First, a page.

Normal leaders serve an office. They understand that the president isn’t a lone monarch. He is the temporary occupant of a powerful public post. He’s the top piece of a big system, and his ability to create change depends on his ability to leverage and mobilize the system. His statements are carefully parsed around the world because presidential shifts in verbal emphasis are not personal shifts; they are national shifts that signal changes in a superpower’s actual behavior.
    Donald Trump doesn’t think in that way, either. He is anti-system. As my “PBS NewsHour” colleague Mark Shields points out, he has no experience being accountable to anybody, to a board of directors or an owner. As president-elect, he has not begun attaching himself to the system of governance he’ll soon oversee....
    When Trump issues a statement, it may look superficially like a policy statement, but it’s usually just a symbolic assault in some dominance-submission male rivalry game. It’s trash-talking against a rival, Barack Obama, or a media critic like CNN. Trump may be bashing Obama on Russia or the Mideast, but it’s not because he has implementable policies in those realms. The primary thing is bashing enemies.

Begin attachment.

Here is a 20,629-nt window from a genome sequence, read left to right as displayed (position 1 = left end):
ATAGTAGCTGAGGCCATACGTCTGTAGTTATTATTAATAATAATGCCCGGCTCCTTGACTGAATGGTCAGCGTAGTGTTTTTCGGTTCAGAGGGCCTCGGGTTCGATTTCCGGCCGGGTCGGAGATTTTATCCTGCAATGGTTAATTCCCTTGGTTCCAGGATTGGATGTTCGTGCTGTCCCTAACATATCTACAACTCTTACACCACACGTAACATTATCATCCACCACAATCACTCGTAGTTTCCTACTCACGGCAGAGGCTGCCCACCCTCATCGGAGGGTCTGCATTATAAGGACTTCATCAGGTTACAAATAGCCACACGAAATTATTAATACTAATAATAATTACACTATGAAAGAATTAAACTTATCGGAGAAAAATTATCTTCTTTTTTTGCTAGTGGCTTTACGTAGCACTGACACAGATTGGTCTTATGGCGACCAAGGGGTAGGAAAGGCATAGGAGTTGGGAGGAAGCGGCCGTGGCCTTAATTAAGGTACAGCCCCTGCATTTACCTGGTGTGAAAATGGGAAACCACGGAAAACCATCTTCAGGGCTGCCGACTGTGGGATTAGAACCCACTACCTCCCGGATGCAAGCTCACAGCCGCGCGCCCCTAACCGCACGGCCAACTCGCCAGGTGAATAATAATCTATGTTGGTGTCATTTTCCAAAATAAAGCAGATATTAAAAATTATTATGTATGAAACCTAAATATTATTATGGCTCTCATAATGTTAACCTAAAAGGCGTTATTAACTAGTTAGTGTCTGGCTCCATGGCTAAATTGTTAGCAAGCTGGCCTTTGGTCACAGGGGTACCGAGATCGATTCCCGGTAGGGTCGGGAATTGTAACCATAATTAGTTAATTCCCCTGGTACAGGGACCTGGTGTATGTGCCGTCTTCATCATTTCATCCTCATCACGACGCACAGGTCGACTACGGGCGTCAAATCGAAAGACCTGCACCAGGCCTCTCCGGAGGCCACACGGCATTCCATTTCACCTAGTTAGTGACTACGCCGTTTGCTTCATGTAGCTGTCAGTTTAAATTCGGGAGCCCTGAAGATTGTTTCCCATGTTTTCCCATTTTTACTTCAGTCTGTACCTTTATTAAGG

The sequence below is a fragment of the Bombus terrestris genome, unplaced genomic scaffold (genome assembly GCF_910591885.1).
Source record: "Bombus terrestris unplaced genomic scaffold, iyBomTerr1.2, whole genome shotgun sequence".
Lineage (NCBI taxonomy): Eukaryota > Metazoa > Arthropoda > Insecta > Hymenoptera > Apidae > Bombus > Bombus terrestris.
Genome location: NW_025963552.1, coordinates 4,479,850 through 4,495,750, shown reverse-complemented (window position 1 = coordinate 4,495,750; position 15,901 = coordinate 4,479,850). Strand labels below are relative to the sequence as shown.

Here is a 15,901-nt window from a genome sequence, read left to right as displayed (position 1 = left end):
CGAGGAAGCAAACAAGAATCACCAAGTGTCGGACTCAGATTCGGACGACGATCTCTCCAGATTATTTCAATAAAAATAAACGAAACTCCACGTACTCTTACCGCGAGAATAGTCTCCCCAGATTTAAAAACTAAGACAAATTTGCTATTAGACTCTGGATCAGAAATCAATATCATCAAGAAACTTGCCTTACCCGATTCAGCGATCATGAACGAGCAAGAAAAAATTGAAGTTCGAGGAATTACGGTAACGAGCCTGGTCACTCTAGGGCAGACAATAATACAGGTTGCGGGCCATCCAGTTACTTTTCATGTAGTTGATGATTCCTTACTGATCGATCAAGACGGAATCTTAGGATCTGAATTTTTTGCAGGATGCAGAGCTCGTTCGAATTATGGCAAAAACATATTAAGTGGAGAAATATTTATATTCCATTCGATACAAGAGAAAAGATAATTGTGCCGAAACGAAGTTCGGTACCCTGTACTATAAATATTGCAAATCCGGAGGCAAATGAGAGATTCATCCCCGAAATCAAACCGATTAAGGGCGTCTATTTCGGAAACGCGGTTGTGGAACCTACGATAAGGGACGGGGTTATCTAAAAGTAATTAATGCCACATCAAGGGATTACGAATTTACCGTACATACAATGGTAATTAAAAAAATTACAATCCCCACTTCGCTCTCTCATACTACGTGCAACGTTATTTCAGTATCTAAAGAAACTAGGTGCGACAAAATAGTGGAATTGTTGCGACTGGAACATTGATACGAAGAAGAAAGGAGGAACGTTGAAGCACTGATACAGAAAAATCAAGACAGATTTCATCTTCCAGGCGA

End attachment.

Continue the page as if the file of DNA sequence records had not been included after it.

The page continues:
Over the past weeks, we’ve treated the president-elect’s comments as normal policy statements uttered by a normal president-elect. Each time Trump says or tweets something, squads of experts leap into action, trying to interpret what he could have meant, or how his intention could lead to changes in American policy.
    But this is probably the wrong way to read Trump...His statements should probably be treated less like policy declarations and more like Snapchat. They exist to win attention at the moment, but then they disappear....
    [H]is bromance with Putin will end badly. The two men are both such blustery, insecure, aggressive public posturers, sooner or later they will get in a schoolyard fight. [read more]